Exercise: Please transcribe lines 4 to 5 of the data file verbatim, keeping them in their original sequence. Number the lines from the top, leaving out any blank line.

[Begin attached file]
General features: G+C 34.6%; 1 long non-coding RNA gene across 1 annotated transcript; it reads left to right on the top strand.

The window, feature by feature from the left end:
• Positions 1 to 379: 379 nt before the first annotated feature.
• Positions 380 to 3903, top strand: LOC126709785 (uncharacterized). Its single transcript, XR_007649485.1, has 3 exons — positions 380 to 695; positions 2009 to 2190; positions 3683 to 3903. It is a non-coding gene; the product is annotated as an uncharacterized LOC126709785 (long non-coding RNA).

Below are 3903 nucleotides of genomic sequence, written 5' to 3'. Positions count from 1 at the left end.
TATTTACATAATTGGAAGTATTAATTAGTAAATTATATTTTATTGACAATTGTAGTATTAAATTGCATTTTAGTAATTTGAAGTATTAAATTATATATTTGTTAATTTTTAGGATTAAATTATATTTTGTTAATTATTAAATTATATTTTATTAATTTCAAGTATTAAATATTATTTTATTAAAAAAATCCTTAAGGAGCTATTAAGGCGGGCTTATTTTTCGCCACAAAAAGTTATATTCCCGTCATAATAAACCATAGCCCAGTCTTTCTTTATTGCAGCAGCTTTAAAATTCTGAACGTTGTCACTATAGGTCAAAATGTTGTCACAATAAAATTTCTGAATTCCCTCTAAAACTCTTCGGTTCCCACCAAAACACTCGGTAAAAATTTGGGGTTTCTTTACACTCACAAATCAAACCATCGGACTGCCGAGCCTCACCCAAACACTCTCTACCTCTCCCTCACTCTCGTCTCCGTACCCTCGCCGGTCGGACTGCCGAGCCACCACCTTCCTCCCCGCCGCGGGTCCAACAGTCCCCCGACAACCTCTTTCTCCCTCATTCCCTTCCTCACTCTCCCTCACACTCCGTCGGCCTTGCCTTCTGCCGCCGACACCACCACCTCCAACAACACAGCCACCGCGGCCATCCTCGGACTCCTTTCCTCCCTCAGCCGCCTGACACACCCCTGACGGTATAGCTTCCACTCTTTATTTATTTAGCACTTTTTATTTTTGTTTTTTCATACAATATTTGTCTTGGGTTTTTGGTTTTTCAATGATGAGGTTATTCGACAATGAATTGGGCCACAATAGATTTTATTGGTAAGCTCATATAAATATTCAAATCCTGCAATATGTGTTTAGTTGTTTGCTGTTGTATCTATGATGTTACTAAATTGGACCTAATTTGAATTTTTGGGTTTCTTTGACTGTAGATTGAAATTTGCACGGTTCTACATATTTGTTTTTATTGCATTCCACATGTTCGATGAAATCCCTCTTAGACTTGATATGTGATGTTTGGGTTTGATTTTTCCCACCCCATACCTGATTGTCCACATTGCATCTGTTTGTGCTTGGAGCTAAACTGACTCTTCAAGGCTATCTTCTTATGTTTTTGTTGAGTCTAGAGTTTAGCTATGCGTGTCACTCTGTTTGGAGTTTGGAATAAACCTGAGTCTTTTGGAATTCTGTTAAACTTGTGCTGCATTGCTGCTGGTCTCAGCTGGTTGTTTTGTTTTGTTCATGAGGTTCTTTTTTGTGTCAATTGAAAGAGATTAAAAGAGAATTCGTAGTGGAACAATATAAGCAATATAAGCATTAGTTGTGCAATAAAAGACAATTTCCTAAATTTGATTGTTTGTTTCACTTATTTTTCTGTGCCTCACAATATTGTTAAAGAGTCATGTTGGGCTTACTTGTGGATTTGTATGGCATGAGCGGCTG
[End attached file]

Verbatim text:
• Positions 380 to 3903, top strand: LOC126709785 (uncharacterized). Its single transcript, XR_007649485.1, has 3 exons — positions 380 to 695; positions 2009 to 2190; positions 3683 to 3903. It is a non-coding gene; the product is annotated as an uncharacterized LOC126709785 (long non-coding RNA).

Below are 3903 nucleotides of genomic sequence, written 5' to 3'. Positions count from 1 at the left end.